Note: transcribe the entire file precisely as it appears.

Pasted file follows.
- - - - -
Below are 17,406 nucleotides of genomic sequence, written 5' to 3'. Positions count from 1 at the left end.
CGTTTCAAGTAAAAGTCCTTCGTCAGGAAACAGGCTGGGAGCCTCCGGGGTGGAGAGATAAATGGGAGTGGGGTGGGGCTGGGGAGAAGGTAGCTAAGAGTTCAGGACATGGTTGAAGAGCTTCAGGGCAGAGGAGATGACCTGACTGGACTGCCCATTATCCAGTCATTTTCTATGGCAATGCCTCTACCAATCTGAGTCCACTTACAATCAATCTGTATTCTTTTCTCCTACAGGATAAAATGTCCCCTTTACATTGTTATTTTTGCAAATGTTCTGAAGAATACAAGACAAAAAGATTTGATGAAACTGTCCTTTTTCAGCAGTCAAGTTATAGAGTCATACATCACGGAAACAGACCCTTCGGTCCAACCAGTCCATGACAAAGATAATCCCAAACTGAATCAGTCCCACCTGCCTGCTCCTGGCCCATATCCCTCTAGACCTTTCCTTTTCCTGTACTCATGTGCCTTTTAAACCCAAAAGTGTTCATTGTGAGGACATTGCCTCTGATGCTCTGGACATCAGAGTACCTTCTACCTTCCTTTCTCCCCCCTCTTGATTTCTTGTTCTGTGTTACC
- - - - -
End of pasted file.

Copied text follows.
Below are 17,406 nucleotides of genomic sequence, written 5' to 3'. Positions count from 1 at the left end.
CGTTTCAAGTAAAAGTCCTTCGTCAGGAAACAGGCTGGGAGCCTCCGGGGTGGAGAGATAAATGGGAGTGGGGTGGGGCTGGGGAGAAGGTAGCTAAGAGTTCAGGACATGGTTGAAGAGCTTCAGGGCAGAGGAGATGACCTGACTGGACTGCCCATTATCCAGTCATTTTCTATGGCAATGCCTCTACCAATCTGAGTCCACTTACAATCAATCTGTATTCTTTTCTCCTACAGGATAAAATGTCCCCTTTACATTGTTATTTTTGCAAATGTTCTGAAGAATACAAGACAAAAAGATTTGATGAAACTGTCCTTTTTCAGCAGTCAAGTTATAGAGTCATACATCACGGAAACAGACCCTTCGGTCCAACCAGTCCATGACAAAGATAATCCCAAACTGAATCAGTCCCACCTGCCTGCTCCTGGCCCATATCCCTCTAGACCTTTCCTTTTCCTGTACTCATGTGCCTTTTAAACCCAAAAGTGTTCATTGTGAGGACATTGCCTCTGATGCTCTGGACATCAGAGTACCTTCTACCTTCCTTTCTCCCCCCTCTTGATTTCTTGTTCTGTGTTACC